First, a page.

deoxyribonucleic acid (DNA)
When the structure of DNA was first published by Crick and Watson in 1953, much of it was based on limited experimental data and guesswork -very good and accurate guesswork, as we now know. The experimental data hey had available came from the diffraction of DNA fibers. Although this technique uses X-rays just like crystallography does, the information obtained by fiber diffraction is much more limited. This information was obtained by Rosalind Franklin who died too young to share the Nobel Prize with Crick and Watson.
Here we see not the structure of DNA, but the structure of a fragment of DNA. Altogether this fragment contains 12 base pairs, enough to form slightly more than one turn of the DNA double helix. This structure was obtained from X-ray diffraction of crystals of the DNA fragment, so it is much more accurate than the model Crick and Watson first proposed. It does of course confirm that their initial model was correct and that DNA does indeed look as they suggested. We see the sugars, linked by phosphate groups, forming the backbone of the DNA and located on the outside of the helix. Since this exposes the highly charged phosphate groups, early models of DNA had tried to put them inside - and failed. The revolutionary idea, put forward by Crick and Watson, to put the backbone outside and the bases inside, is of course correct, but that was not at all clear 50 years ago. We also see the interior of the DNA, with the bases stacking nicely like the steps of a spiral staircase and forming hydrogen bonds between opposing bases from the two strands. Everything is just as Crick and Watson told us 50 years ago, but this time not based on incomplete fiber data and model building, but accurately measured by X-ray diffraction.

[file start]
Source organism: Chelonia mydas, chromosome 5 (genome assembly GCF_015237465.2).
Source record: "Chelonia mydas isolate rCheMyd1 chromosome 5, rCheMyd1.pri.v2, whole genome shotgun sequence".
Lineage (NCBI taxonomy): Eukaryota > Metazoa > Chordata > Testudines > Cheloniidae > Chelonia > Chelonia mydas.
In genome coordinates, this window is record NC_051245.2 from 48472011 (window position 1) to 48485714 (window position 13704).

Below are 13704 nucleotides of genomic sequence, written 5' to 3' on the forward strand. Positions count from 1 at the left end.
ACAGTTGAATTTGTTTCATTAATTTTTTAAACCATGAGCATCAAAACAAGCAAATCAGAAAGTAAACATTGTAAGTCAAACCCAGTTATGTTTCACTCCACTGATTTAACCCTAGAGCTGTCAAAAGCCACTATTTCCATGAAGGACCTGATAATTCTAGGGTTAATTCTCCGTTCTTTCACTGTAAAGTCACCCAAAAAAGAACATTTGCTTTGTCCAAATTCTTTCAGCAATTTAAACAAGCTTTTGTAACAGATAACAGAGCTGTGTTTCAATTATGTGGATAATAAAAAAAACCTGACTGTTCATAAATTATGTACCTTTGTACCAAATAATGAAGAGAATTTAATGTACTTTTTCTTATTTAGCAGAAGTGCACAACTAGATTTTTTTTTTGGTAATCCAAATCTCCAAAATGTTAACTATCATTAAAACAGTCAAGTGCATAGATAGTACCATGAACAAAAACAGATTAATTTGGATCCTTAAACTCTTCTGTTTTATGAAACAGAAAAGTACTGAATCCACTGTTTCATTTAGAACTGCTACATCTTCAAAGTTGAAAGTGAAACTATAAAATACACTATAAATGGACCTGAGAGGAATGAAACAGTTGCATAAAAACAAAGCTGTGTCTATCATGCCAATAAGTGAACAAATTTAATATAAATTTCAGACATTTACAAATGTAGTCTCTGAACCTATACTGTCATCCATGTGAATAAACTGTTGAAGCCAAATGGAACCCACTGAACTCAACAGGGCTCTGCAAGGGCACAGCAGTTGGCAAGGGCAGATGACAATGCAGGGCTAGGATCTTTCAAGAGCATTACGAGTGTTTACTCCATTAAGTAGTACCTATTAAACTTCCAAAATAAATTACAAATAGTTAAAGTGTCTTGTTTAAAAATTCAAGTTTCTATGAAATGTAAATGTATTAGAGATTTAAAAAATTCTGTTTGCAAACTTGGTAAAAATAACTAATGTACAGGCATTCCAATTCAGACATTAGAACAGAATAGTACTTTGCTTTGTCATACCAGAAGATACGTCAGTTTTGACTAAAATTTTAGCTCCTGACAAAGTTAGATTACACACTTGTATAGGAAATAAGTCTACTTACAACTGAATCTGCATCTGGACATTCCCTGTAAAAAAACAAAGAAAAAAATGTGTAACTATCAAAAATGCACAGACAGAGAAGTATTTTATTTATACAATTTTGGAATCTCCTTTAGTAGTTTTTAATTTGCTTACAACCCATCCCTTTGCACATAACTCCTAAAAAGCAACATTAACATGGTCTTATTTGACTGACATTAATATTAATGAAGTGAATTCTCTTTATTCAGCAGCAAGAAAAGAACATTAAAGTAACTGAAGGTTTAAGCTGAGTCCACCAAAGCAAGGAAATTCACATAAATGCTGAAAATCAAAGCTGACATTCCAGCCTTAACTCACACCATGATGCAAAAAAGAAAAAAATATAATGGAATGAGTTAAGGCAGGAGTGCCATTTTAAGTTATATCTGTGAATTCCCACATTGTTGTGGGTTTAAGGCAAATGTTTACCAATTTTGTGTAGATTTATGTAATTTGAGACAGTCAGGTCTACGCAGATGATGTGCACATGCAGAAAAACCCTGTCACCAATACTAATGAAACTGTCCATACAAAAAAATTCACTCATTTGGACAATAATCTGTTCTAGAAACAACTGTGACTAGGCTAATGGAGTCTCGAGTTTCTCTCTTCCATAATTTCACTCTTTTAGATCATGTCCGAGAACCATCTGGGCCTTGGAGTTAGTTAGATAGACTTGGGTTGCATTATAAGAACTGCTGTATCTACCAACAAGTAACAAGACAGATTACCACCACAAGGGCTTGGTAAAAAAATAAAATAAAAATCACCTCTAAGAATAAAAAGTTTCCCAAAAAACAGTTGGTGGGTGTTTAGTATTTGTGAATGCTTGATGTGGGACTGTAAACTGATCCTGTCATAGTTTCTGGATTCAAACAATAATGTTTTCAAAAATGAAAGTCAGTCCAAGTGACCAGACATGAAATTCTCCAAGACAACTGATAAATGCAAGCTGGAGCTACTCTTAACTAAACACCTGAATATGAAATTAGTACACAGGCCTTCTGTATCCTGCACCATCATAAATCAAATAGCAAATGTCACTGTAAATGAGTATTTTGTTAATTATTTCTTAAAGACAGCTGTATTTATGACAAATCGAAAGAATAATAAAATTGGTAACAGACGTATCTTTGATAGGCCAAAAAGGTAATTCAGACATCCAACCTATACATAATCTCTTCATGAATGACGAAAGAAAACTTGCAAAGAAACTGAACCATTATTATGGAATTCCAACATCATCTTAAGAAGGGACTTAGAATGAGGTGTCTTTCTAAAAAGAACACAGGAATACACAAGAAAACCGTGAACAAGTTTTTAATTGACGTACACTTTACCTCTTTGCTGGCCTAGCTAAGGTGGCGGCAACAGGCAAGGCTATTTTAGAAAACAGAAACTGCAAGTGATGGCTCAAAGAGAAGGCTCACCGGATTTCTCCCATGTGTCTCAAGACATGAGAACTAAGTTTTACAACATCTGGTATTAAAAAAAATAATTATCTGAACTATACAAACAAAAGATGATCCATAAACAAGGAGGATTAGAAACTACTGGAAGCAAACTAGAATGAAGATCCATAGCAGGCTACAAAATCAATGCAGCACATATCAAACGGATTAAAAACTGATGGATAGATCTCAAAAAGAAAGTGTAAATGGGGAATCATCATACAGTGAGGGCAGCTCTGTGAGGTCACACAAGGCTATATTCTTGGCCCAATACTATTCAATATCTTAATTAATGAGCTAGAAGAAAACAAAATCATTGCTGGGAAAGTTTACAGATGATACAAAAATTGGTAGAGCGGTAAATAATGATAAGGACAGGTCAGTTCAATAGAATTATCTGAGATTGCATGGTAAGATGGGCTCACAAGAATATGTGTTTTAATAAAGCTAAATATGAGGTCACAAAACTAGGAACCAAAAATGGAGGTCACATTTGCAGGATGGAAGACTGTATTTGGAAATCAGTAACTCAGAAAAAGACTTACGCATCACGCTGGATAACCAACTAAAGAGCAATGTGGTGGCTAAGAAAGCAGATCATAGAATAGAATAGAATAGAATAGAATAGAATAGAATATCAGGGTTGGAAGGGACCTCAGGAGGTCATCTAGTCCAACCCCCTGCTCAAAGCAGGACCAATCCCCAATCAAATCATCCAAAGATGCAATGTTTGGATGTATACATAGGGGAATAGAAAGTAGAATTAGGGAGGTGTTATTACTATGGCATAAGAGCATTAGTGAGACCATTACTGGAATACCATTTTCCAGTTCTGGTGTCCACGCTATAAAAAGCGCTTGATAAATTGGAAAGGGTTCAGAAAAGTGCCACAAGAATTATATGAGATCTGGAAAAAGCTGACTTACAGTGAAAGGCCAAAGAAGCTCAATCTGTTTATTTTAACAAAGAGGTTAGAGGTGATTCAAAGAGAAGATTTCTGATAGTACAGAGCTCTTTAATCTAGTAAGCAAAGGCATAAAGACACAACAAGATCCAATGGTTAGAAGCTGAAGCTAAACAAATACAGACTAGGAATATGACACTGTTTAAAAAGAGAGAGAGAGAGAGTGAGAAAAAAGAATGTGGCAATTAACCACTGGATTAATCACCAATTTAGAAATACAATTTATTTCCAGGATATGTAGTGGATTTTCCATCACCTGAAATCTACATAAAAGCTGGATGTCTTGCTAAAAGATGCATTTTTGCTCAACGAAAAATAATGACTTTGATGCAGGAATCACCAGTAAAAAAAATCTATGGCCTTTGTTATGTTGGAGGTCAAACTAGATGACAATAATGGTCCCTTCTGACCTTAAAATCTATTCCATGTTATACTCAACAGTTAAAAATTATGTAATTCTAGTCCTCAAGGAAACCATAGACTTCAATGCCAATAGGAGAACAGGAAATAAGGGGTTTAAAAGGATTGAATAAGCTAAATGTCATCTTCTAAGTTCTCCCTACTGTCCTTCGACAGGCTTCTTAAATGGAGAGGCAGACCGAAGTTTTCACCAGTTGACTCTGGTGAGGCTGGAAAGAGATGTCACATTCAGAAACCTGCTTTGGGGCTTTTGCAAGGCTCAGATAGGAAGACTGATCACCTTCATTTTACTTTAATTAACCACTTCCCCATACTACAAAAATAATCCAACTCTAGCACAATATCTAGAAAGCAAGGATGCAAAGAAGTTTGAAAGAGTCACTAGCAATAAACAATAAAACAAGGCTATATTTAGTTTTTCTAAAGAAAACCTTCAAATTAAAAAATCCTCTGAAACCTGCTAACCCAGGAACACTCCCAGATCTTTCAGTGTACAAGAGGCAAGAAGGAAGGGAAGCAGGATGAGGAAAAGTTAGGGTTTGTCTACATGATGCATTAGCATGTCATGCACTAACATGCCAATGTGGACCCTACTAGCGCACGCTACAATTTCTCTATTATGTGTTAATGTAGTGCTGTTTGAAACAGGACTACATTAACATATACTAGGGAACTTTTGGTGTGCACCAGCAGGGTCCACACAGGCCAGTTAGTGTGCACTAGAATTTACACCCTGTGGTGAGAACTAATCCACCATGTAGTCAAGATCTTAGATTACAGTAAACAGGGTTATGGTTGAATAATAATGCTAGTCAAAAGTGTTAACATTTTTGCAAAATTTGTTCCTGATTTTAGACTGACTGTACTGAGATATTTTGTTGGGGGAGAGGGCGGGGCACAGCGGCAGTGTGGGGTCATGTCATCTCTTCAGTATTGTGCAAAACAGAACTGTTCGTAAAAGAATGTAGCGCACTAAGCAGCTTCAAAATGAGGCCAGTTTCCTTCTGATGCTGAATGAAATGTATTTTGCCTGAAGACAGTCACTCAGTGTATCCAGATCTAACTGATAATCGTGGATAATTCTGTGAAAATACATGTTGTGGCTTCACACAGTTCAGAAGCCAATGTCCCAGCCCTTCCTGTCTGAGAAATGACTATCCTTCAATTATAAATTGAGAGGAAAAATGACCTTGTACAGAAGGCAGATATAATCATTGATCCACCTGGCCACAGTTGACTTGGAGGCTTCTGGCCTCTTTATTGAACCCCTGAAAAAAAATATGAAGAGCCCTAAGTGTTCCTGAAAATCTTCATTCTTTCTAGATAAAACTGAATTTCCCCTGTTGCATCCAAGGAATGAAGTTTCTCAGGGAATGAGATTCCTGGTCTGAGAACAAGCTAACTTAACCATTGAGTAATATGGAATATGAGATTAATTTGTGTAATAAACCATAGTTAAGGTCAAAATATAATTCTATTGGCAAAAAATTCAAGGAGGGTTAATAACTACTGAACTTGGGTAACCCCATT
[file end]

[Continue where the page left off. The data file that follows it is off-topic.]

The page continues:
Protein Data Bank (PDB)
auther: Arno Paehler